Joan took this adage one step further– Everything that happens to anyone else, everywhere else is your material.
Joan used this material for her comedy and she was fearless about it. She may or may not have meant it as a motto or way to live in the new 21st century world we are all forced to inhabit but when you stop and think it just might be a pretty smart strategy to realize that:
Nothing is sacred and not much can be hidden. So it’s probably a lot better to be open and honest about it all than to try and pretend you or it are something you’re not.
After all – as one speech teacher said to me years ago when I confessed I was quite nervous to get up in front of a room full of people – everyone goes to the bathroom the same way. Just picture them doing that – or naked in the shower. That should set your mind at ease. (Note: Yes, a teacher in school once told me that. And you wonder why I followed in that person’s footsteps).
But back to Joan, who I’m very happy not to ever have to follow even though in some small way I am.
Longevity and fearlessness are rarities in the Business of Show and even more infrequent in the Business of Life. People flame out – their fires doused by others or the group efforts of the unfriendly worlds that cohabitate all around them. That’s why a career of almost 60 years with its countless ups and downs, triumphs, offenses and reinventions – and most importantly – unerring ability to stay relevant to audiences and pop culture no matter what the cost – is worth saluting. Can you name another 81 year-old entertainer starring in three television shows and still doing 300 club dates per year cracking up people all over the world (or even offending them – it’s just the opposite side of the exactly the same coin) up until the night before they died? I certainly can’t. (Click here to take a small break with some of Joan’s best work)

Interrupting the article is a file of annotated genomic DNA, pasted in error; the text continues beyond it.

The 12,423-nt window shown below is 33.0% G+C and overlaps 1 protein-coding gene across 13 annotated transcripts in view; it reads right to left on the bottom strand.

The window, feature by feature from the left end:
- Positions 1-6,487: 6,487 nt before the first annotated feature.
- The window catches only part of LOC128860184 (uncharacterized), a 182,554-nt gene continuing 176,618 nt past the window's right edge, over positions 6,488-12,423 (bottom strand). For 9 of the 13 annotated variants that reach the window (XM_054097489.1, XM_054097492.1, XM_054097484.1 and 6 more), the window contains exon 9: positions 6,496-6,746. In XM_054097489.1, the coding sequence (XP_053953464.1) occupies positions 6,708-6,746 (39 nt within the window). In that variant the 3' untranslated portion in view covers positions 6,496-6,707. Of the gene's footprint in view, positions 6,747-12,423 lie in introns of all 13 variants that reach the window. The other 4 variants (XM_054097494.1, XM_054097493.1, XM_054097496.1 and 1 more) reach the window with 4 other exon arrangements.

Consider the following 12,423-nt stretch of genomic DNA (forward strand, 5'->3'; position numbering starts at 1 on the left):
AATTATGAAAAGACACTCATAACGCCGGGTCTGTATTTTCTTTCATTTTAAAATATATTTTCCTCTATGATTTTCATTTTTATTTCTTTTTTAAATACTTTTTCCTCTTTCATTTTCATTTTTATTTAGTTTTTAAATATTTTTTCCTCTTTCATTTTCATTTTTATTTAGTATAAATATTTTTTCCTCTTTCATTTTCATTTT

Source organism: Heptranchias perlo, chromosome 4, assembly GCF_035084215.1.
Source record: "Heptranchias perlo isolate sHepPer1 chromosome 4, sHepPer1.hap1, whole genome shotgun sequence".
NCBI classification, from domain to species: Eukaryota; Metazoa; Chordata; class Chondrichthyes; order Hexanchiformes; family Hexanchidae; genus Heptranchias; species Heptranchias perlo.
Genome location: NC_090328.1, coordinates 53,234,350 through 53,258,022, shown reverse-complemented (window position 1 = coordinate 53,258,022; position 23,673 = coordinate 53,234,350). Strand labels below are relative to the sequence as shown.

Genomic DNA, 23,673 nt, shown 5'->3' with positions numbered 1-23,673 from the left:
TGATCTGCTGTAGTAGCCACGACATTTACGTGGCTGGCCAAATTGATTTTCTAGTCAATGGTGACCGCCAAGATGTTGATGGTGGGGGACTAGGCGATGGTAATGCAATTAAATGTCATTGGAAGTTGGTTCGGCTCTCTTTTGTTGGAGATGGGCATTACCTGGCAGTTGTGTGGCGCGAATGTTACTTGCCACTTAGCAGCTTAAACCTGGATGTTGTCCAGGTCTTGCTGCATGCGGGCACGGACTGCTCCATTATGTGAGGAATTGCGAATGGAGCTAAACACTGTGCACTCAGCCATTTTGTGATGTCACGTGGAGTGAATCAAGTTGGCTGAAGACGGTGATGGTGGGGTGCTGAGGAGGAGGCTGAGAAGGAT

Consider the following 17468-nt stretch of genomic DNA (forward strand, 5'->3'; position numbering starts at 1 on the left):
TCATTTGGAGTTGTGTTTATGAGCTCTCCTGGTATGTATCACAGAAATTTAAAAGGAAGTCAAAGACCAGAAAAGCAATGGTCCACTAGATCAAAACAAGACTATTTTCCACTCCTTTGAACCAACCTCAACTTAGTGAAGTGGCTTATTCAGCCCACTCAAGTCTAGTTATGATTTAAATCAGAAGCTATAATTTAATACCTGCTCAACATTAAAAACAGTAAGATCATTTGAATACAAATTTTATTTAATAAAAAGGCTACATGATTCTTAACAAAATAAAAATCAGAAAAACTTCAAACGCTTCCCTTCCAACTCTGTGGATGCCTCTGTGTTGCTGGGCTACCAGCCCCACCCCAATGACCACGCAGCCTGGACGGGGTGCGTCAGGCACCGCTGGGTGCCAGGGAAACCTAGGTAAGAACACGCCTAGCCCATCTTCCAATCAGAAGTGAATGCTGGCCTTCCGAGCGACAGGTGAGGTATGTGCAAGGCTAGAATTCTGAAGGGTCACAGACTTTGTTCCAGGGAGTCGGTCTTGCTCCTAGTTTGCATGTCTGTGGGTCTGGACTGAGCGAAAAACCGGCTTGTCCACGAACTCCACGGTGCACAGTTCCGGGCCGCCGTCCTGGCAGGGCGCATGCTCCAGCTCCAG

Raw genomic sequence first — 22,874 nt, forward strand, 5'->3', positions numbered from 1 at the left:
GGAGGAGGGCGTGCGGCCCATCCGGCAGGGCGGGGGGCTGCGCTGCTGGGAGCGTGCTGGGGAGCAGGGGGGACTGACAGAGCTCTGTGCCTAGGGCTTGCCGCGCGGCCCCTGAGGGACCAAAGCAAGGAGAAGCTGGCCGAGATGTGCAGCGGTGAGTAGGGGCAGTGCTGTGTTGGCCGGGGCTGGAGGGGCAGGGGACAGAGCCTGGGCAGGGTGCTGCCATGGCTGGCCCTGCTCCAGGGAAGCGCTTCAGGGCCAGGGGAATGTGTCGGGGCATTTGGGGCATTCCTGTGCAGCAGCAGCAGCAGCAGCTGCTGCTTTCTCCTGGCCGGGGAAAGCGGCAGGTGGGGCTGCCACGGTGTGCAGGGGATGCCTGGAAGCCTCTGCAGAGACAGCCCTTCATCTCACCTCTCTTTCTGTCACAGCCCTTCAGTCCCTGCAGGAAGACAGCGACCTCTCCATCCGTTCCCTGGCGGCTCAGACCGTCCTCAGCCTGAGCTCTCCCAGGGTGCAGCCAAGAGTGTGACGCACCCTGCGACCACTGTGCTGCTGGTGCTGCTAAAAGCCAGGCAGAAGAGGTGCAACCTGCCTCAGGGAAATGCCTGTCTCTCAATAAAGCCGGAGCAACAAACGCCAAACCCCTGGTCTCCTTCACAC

Full confession: Despite having some mutual friends, I only got to speak to Joan at any great length more than a year ago at a friend’s birthday party. She was funny, self-deprecating and incredibly smart and well read – a softer, more thoughtful version of her stage persona – and a lot more gracious that I expected. After several hours together – and in one of the rare moments when the laughter died down – I decided to go for it and share something I told her I had always wanted to say to her. A long beat went by and she looked at me a bit fearfully and said, uh, oh.
Oh no, I responded, it’s nothing bad.
Okay, she said, still not quite believing.
It’s just that – I always wanted to thank you. See, in the early eighties you did the first AIDS benefit I ever went to at Studio One (NOTE: A small gay nightclub in West Hollywood) and it was at a time when no one else famous was really speaking up. I just so really appreciated it. As did many of my friends who are no longer here.
She looked back at me sincerely and said thank you and revealed that she had received several death threats that evening if she dared to perform.
Weren’t you afraid, I wondered?
A little, she responded. But we hired a couple of big bodyguards, who I’m sure everyone thought just worked there. I would never NOT do the show because of that.
In the middle, at the beginning and to the very end.